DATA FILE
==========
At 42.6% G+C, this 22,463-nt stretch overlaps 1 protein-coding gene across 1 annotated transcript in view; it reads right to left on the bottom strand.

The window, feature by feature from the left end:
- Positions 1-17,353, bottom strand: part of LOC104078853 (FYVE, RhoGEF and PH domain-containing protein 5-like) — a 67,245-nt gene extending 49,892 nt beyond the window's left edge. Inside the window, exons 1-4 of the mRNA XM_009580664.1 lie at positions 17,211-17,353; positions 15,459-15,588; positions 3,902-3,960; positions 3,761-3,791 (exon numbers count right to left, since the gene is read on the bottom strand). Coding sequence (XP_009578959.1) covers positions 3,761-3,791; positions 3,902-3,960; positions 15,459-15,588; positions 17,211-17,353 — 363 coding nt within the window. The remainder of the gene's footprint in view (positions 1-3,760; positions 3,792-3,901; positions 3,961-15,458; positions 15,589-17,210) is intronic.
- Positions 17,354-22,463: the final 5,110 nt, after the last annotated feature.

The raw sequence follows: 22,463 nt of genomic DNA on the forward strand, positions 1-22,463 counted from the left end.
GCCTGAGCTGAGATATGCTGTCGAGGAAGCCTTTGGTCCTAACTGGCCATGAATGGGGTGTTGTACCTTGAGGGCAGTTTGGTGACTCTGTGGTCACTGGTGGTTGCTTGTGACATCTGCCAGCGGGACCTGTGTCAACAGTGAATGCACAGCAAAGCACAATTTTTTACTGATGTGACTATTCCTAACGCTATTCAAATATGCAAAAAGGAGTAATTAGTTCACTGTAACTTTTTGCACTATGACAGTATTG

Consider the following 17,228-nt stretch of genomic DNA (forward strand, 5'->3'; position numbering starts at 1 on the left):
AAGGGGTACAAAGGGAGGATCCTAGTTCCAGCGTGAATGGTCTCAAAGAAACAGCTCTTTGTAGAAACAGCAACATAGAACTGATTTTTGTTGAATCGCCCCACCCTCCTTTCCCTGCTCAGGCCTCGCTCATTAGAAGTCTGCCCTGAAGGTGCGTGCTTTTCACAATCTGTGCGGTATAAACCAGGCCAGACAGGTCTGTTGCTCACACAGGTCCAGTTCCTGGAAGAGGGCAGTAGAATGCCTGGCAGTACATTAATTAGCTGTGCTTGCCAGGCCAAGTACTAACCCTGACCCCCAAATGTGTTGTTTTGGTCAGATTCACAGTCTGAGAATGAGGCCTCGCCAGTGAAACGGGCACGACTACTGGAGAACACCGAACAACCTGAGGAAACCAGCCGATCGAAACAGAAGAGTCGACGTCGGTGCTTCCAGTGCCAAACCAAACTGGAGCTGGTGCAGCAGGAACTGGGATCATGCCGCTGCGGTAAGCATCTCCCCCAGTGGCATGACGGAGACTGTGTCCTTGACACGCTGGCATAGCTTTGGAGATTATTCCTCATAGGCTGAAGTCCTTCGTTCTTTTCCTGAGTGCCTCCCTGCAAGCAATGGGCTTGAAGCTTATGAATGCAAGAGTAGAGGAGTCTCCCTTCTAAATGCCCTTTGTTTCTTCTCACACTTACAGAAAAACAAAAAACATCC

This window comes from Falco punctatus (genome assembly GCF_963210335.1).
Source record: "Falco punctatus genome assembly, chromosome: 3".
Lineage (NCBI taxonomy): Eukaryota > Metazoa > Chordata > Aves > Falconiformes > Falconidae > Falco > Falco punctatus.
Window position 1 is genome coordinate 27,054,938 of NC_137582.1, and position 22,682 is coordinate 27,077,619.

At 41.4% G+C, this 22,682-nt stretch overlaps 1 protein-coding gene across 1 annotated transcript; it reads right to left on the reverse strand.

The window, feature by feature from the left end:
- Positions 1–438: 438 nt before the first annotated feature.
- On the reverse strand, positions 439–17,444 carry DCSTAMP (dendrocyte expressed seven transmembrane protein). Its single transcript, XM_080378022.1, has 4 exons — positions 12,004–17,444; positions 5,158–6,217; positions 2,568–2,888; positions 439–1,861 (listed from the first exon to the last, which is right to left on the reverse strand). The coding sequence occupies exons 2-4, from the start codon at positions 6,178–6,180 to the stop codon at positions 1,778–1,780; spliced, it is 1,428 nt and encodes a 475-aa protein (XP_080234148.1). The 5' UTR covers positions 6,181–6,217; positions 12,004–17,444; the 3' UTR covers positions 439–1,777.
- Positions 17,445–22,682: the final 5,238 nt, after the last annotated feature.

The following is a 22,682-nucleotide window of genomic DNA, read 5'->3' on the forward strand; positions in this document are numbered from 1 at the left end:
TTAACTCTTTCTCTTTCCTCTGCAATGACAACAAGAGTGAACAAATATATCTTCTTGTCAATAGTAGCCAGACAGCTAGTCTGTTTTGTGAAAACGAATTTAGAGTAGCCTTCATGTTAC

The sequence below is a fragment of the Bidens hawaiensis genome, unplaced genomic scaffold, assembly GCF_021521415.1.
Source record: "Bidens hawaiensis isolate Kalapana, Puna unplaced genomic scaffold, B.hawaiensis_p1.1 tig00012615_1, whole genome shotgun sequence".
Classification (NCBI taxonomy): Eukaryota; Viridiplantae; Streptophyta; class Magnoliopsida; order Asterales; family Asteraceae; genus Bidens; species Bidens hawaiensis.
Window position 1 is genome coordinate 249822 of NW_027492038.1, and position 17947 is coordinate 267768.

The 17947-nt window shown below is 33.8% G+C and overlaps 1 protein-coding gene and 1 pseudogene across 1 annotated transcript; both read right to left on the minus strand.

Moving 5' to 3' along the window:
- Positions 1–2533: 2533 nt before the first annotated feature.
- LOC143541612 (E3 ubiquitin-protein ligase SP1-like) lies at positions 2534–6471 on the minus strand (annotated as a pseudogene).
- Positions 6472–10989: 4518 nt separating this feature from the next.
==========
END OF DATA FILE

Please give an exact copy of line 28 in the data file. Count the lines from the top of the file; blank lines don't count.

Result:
- Positions 6472–10989: 4518 nt separating this feature from the next.